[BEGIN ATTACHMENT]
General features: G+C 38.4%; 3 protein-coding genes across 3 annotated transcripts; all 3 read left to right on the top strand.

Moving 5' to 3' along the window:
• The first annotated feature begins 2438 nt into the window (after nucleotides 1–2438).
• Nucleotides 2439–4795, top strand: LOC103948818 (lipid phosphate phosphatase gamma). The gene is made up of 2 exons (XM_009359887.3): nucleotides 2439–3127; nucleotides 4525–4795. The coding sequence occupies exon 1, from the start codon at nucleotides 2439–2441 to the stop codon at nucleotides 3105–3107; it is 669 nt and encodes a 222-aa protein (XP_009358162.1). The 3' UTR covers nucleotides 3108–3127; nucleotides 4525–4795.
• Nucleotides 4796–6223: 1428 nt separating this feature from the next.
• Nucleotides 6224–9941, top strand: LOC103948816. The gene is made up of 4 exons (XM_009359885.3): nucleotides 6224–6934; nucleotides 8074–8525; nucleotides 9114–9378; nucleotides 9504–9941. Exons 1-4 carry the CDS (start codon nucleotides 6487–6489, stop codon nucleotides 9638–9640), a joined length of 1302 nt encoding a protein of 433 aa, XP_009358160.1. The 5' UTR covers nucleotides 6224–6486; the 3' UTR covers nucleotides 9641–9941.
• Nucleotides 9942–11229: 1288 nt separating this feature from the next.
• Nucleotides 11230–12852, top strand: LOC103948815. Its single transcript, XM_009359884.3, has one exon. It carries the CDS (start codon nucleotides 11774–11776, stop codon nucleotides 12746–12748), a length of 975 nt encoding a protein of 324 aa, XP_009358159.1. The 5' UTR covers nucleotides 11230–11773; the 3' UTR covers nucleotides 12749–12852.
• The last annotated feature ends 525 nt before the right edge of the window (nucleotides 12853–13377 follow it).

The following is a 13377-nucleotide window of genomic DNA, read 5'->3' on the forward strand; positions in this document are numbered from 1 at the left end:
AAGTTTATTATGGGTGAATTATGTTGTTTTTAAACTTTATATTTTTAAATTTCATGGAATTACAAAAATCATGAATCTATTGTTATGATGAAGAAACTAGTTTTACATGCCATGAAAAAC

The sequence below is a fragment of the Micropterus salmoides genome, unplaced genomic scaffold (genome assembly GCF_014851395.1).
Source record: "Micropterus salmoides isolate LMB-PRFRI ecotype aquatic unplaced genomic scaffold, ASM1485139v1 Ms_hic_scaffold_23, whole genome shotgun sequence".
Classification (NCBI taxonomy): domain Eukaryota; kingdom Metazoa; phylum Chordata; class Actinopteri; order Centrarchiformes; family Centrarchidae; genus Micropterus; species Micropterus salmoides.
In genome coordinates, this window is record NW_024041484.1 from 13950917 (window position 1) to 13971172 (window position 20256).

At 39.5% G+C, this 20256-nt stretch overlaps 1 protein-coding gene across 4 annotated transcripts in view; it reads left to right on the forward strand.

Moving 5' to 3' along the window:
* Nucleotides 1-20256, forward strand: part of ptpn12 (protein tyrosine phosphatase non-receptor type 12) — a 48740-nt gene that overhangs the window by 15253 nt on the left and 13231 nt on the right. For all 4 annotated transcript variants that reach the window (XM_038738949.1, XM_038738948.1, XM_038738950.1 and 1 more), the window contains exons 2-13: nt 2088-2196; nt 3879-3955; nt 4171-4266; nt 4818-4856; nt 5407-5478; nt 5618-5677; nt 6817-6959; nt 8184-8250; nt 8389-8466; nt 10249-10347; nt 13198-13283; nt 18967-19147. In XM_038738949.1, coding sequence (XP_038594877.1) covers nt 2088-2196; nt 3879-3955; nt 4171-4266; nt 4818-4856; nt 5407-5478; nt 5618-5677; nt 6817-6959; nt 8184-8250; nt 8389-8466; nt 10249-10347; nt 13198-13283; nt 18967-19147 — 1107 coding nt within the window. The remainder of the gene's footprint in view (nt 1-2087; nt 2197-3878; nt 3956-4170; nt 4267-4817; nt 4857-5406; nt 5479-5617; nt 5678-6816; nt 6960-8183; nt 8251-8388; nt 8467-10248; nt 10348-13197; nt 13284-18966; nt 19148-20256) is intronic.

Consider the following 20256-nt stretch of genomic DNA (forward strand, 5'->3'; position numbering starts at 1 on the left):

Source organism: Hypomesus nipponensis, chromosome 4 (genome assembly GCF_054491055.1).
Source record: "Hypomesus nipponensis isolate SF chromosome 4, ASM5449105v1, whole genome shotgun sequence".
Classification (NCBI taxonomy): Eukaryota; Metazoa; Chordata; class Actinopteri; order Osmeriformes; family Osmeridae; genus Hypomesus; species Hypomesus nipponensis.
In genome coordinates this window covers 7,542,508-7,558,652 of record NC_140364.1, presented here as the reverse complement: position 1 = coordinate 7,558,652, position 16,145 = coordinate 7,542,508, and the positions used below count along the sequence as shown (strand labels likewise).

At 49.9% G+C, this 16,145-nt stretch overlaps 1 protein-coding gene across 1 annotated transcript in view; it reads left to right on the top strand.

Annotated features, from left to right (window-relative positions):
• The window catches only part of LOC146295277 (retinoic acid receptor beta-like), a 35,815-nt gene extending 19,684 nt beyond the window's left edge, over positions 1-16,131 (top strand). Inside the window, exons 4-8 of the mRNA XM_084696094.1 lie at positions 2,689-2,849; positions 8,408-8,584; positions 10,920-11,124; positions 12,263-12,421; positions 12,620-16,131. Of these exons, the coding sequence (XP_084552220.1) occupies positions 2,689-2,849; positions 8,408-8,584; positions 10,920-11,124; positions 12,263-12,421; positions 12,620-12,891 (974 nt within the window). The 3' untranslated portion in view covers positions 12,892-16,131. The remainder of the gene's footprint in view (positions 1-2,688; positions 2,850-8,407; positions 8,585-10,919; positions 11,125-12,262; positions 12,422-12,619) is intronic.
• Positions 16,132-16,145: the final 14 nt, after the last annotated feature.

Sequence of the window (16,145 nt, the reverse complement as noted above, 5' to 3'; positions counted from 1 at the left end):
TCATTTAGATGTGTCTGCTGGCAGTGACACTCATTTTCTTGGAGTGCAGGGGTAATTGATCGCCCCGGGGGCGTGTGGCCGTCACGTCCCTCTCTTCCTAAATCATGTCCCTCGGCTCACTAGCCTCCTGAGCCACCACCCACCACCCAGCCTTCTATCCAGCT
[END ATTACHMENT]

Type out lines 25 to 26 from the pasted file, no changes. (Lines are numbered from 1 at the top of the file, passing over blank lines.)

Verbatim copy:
Annotated features, from left to right (window-relative positions):
• The window catches only part of LOC146295277 (retinoic acid receptor beta-like), a 35,815-nt gene extending 19,684 nt beyond the window's left edge, over positions 1-16,131 (top strand). Inside the window, exons 4-8 of the mRNA XM_084696094.1 lie at positions 2,689-2,849; positions 8,408-8,584; positions 10,920-11,124; positions 12,263-12,421; positions 12,620-16,131. Of these exons, the coding sequence (XP_084552220.1) occupies positions 2,689-2,849; positions 8,408-8,584; positions 10,920-11,124; positions 12,263-12,421; positions 12,620-12,891 (974 nt within the window). The 3' untranslated portion in view covers positions 12,892-16,131. The remainder of the gene's footprint in view (positions 1-2,688; positions 2,850-8,407; positions 8,585-10,919; positions 11,125-12,262; positions 12,422-12,619) is intronic.